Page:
• Entry type: Person
  • Entry ID: AWE5777

Cameron, Mary

(1917 – 2009)
  • Born 27 September, 1917, Ballarat Victoria Australia
  • Died 22 September, 2009, Kew Victoria Australia
  • Occupation Lawyer, Solicitor


A leading family lawyer in Melbourne, Mary Cameron was the principal in the firm Stedman Cameron. Mary Cameron’s father was strongly against higher education. He considered universities a “hotbed of communism”, and she had to argue long and hard before he made the grudging concession that if she were to go to university it must be to study “something useful”.

When she entered law school at the University of Melbourne in 1935, she was one of only five females studying with 95 males. On graduation in 1938 she was incensed to learn that the academic responsible for finding employment opportunities was asking the females if they also typed. She organised a protest and the academic backed down.

Mary Cameron, who was born in Ballarat on September 27, 1917, began her career with Rylah and Anderson, one of the most highly regarded law firms in Melbourne.

She quickly learnt that the law was pretty much a boys’ club and when many male lawyers were called up for World War II she seized the opportunity for advancement.

She never described herself as a feminist or any sort of equal-opportunity activist, although she lived and worked through times of significant upheaval and advances in the workplace. She never spoke publicly about the prejudice she encountered as a young female lawyer but proved her mettle in the courtroom.

In 1955, she was elected president of the Women Lawyers’ Association.

A formidable counsel who could have progressed to the bar, Cameron chose to remain a solicitor because it enabled her to have a longer and more intimate association with her clients.

After eight years at Rylah Anderson and a short stint at another firm, she struck out on her own. In her first year she grossed £25 which – minus work expenses – was just enough to get by.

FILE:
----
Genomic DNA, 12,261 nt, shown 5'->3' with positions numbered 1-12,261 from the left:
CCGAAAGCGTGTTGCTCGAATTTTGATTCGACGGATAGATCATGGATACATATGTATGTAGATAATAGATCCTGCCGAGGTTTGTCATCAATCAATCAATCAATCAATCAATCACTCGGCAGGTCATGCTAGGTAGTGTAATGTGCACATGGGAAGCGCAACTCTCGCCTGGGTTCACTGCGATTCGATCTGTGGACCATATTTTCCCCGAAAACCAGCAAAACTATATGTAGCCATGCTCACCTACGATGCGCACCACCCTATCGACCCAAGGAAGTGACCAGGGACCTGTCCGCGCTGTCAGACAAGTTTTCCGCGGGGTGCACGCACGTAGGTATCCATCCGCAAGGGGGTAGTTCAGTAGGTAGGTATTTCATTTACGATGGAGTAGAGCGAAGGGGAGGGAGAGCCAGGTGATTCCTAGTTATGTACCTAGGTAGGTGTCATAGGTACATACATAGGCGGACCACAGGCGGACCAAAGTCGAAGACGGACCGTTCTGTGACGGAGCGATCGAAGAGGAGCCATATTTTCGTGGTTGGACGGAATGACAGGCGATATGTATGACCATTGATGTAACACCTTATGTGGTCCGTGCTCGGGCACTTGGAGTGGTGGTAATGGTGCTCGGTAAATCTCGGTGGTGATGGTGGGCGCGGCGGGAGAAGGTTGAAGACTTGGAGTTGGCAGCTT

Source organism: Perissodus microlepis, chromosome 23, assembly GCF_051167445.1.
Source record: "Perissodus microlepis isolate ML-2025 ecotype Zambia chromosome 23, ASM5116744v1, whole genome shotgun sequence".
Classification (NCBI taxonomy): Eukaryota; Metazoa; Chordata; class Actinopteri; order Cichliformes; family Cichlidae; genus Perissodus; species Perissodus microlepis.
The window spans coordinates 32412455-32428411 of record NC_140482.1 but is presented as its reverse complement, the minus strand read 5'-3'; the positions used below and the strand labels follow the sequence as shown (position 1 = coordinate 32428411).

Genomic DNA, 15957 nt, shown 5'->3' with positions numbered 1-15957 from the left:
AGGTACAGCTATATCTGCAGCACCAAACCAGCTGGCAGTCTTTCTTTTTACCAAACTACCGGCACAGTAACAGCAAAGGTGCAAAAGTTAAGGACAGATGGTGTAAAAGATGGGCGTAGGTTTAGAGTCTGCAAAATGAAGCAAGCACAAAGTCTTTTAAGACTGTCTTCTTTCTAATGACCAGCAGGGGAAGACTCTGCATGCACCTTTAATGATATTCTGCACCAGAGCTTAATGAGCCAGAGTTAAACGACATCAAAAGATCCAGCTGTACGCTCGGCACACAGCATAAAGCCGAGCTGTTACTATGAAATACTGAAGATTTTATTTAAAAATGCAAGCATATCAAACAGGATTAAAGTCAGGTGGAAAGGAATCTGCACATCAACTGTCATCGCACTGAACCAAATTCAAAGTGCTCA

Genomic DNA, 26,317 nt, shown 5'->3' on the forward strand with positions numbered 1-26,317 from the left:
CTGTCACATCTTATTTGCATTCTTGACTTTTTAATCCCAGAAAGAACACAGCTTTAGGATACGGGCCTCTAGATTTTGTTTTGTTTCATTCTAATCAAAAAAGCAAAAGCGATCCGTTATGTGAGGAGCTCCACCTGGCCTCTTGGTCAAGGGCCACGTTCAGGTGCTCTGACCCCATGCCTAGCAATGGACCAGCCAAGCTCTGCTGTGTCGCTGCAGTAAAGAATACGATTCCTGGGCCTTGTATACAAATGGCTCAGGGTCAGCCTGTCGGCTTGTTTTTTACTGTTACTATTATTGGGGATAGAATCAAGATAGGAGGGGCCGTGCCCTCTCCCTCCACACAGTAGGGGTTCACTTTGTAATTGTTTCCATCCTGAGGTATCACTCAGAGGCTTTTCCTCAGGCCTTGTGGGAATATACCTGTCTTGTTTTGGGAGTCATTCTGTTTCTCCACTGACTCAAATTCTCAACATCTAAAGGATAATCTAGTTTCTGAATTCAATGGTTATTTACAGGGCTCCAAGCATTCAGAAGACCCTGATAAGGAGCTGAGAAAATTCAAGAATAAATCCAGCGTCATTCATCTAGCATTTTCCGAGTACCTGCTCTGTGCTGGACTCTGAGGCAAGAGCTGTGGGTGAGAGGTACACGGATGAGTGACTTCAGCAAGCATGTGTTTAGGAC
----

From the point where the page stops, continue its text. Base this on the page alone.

In 1952 she advertised for the creation of a partnership, signing the advertisement simply ”Lochiel”. It was answered by Colin Steadman, who was taken aback to discover that Lochiel was a woman. But their partnership prospered and Steadman Cameron became a well-regarded family law firm.

From the start Cameron took on gritty common law cases and her first courtroom victory was for her uncle, who had allegedly walked against a red light. Other relatives came out of the woodwork, all wanting her to fix their grievances – even her father. But when she sent him her advice, her mother, Clara, told her: “He does not agree with your interpretation of the law.”

Her father, John Cameron, had taken the family to Kenya when Mary was seven. Nuns at the Loreto Convent in Nairobi taught her to confront life. Many years later that quality enabled her to cope, with no great alarm, with the fire-bombing of her car and house by the enraged former husband of one of her clients.

In Kenya she also learnt Swahili.

In her latter years she could no longer drive and had to rely on taxis. But instead of resenting this, she used it as an opportunity for chats in fractured Swahili with African cab drivers.

Her father’s adventures probably inspired her own and, with her sister Clare, she travelled to China, Soviet Russia and elsewhere.

Cameron retired as a partner in Steadman Cameron in 1982 but remained a consultant for nearly two decades.

In 2007 she was made a Member of the Order of Australia.

Mary Cameron did not marry. Her sister Clare predeceased her.

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